We did not see any rattlesnakes but we did see a couple of other snakes. I am not sure what this guy is (California glossy snake??) but he was big and looked like he had quite a few morsels in him.  On Sunday we hiked up the west side of the valley in part of the Sawtooth Wilderness Mtns. We saw some pretty cool rock formations and had some great views of McCain Valley extending all the way out to Borrego.

You can see more pics here

This is the Sombrero Peak sign at the base of the peak
Looking out over Borrego from Sombrero Peak
Baby deer we found on the way back near peak 4453
Scott speaks to Kumeyaay of ancient past, he believes they live on in the Peak's register box.

Saturday, June 12, 2010

This Week in Chollas Creek

This week in Chollas Creek brought the clearest example of what coyotes are doing in our own backyards. I live in a very populated urban area with some small canyons here and there. One of them is Chollas Creek Canyon. I have been walking my dogs here for more than 14 years and have always seen coyotes, rabbits, squirrels, hawks and other wildlife here.

There is also some great examples of typical plants you will find in San Diego. Laural Sumac, Squaw Bush, California Sage, White Sage,  Lemonade Berry, Thistle, Daisy, Sweet Fennel and more.

These are the pretty finds in the canyon. Other mornings bring signs of what the wildlife have been doing at night and early morning hours. I have seen the coyotes in my backyard several times and on the street in early morning hours. I have also had them follow me in the canyon with my dog. Needless to say they are wild and kill to survive. The big attraction for them to stay near Chollas Creek I believe is because it does provide water from the main creek and the abundance of shelter in the hills. There are also plenty of opportunities to hunt domestic animals in near by backyards. Some include chickens,cats and sometimes even dogs. These pictures show what I found this morning in the canyon, these are not the first and I will probably continue to document what I find as it may bring more awareness to communities that don't fully understand the wildlife that lives right in their own backyards.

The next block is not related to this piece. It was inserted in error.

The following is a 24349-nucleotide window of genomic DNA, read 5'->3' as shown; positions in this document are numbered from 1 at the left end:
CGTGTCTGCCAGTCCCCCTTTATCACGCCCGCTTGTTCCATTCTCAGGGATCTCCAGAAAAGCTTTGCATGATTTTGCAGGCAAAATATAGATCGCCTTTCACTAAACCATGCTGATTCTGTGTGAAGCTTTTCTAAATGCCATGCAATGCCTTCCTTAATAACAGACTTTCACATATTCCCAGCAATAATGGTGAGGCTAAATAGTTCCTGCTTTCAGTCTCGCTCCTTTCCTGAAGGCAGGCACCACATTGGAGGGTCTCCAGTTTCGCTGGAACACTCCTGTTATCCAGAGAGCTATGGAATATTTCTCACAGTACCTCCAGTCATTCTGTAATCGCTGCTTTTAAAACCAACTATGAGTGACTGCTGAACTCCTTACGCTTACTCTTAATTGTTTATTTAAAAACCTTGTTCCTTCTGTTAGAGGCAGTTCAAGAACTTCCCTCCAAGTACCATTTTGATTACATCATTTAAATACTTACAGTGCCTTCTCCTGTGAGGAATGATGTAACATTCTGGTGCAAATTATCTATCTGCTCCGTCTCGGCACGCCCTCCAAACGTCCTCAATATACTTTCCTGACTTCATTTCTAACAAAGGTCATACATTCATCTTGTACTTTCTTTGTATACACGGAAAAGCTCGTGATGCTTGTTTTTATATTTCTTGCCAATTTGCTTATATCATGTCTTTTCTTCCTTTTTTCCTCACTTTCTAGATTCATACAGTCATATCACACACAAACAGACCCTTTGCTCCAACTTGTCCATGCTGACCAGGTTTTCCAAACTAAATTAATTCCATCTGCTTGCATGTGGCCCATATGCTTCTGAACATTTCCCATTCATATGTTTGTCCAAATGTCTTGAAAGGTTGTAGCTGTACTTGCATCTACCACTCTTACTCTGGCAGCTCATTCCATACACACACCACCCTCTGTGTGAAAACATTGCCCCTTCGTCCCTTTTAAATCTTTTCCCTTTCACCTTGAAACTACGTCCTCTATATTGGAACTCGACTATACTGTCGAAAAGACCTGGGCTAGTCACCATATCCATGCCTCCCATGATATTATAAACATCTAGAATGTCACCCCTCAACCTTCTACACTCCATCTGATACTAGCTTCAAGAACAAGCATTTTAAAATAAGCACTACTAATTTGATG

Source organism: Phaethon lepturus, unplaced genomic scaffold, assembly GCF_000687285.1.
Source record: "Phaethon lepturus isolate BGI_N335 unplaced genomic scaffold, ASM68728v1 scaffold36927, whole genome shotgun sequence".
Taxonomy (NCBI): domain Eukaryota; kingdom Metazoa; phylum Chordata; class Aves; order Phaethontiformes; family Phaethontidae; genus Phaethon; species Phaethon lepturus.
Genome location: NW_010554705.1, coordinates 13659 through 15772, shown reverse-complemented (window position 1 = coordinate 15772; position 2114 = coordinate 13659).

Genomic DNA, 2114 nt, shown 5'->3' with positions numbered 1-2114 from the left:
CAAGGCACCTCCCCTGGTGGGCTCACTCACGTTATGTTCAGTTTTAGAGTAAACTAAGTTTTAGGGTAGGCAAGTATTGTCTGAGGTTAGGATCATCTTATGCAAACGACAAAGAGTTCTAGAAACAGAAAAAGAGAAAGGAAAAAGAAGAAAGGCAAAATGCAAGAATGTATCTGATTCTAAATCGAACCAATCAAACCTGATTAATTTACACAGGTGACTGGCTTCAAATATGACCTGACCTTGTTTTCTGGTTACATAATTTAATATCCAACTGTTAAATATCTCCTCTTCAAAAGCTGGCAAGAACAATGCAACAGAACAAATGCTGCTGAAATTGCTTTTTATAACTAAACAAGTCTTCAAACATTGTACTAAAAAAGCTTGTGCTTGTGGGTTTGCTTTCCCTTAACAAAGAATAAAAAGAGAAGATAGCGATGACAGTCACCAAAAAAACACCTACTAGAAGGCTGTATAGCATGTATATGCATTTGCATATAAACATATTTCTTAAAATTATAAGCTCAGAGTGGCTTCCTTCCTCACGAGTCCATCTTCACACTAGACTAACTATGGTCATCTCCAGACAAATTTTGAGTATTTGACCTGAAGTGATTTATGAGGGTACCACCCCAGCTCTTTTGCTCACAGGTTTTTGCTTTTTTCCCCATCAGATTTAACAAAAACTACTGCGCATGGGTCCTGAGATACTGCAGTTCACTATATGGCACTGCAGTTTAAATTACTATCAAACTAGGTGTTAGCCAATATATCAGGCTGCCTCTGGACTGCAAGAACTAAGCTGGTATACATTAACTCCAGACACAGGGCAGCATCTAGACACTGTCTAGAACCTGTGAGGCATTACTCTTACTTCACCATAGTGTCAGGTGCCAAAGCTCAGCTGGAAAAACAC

Small dog carcass found this morning in the canyon
Close up of the dog, there were other body parts near by. The next morning all traces were gone, typical of the coyotes.

Friday, June 11, 2010

Human Powered Truck

Christopher turns a bunch of old bicycles and other metallic junk into a pedal powered truck.